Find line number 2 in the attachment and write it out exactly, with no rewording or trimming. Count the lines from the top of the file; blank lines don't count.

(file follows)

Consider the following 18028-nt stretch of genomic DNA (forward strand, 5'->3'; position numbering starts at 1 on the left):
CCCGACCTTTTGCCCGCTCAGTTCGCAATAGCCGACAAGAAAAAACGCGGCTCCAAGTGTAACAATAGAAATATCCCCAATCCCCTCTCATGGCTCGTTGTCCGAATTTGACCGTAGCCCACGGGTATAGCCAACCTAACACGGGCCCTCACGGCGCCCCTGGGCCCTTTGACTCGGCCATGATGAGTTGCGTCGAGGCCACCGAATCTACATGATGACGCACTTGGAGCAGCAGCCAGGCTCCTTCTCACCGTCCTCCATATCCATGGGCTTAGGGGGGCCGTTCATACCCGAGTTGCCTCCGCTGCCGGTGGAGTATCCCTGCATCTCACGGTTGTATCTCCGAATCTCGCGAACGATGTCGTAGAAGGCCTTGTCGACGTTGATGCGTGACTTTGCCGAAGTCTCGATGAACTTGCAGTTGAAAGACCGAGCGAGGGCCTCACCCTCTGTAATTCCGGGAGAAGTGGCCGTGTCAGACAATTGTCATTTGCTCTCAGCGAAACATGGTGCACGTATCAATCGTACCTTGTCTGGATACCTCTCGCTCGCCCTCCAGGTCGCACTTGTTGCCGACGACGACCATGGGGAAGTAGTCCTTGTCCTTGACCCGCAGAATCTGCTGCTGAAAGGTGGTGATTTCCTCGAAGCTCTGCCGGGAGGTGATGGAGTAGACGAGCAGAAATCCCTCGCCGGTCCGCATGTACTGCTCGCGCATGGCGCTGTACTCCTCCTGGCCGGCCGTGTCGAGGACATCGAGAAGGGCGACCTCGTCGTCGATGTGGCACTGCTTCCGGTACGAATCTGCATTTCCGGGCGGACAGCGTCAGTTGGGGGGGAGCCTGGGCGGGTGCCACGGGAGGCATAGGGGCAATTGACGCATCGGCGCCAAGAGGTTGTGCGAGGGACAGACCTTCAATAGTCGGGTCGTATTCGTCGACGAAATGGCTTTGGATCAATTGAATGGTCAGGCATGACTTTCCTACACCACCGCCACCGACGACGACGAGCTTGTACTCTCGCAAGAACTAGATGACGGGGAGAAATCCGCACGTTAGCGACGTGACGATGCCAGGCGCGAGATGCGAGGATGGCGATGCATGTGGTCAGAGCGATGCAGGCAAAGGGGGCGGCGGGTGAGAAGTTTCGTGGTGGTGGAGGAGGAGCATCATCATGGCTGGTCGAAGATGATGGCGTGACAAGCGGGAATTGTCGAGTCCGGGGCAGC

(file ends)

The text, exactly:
CCCGACCTTTTGCCCGCTCAGTTCGCAATAGCCGACAAGAAAAAACGCGGCTCCAAGTGTAACAATAGAAATATCCCCAATCCCCTCTCATGGCTCGTTGTCCGAATTTGACCGTAGCCCACGGGTATAGCCAACCTAACACGGGCCCTCACGGCGCCCCTGGGCCCTTTGACTCGGCCATGATGAGTTGCGTCGAGGCCACCGAATCTACATGATGACGCACTTGGAGCAGCAGCCAGGCTCCTTCTCACCGTCCTCCATATCCATGGGCTTAGGGGGGCCGTTCATACCCGAGTTGCCTCCGCTGCCGGTGGAGTATCCCTGCATCTCACGGTTGTATCTCCGAATCTCGCGAACGATGTCGTAGAAGGCCTTGTCGACGTTGATGCGTGACTTTGCCGAAGTCTCGATGAACTTGCAGTTGAAAGACCGAGCGAGGGCCTCACCCTCTGTAATTCCGGGAGAAGTGGCCGTGTCAGACAATTGTCATTTGCTCTCAGCGAAACATGGTGCACGTATCAATCGTACCTTGTCTGGATACCTCTCGCTCGCCCTCCAGGTCGCACTTGTTGCCGACGACGACCATGGGGAAGTAGTCCTTGTCCTTGACCCGCAGAATCTGCTGCTGAAAGGTGGTGATTTCCTCGAAGCTCTGCCGGGAGGTGATGGAGTAGACGAGCAGAAATCCCTCGCCGGTCCGCATGTACTGCTCGCGCATGGCGCTGTACTCCTCCTGGCCGGCCGTGTCGAGGACATCGAGAAGGGCGACCTCGTCGTCGATGTGGCACTGCTTCCGGTACGAATCTGCATTTCCGGGCGGACAGCGTCAGTTGGGGGGGAGCCTGGGCGGGTGCCACGGGAGGCATAGGGGCAATTGACGCATCGGCGCCAAGAGGTTGTGCGAGGGACAGACCTTCAATAGTCGGGTCGTATTCGTCGACGAAATGGCTTTGGATCAATTGAATGGTCAGGCATGACTTTCCTACACCACCGCCACCGACGACGACGAGCTTGTACTCTCGCAAGAACTAGATGACGGGGAGAAATCCGCACGTTAGCGACGTGACGATGCCAGGCGCGAGATGCGAGGATGGCGATGCATGTGGTCAGAGCGATGCAGGCAAAGGGGGCGGCGGGTGAGAAGTTTCGTGGTGGTGGAGGAGGAGCATCATCATGGCTGGTCGAAGATGATGGCGTGACAAGCGGGAATTGTCGAGTCCGGGGCAGC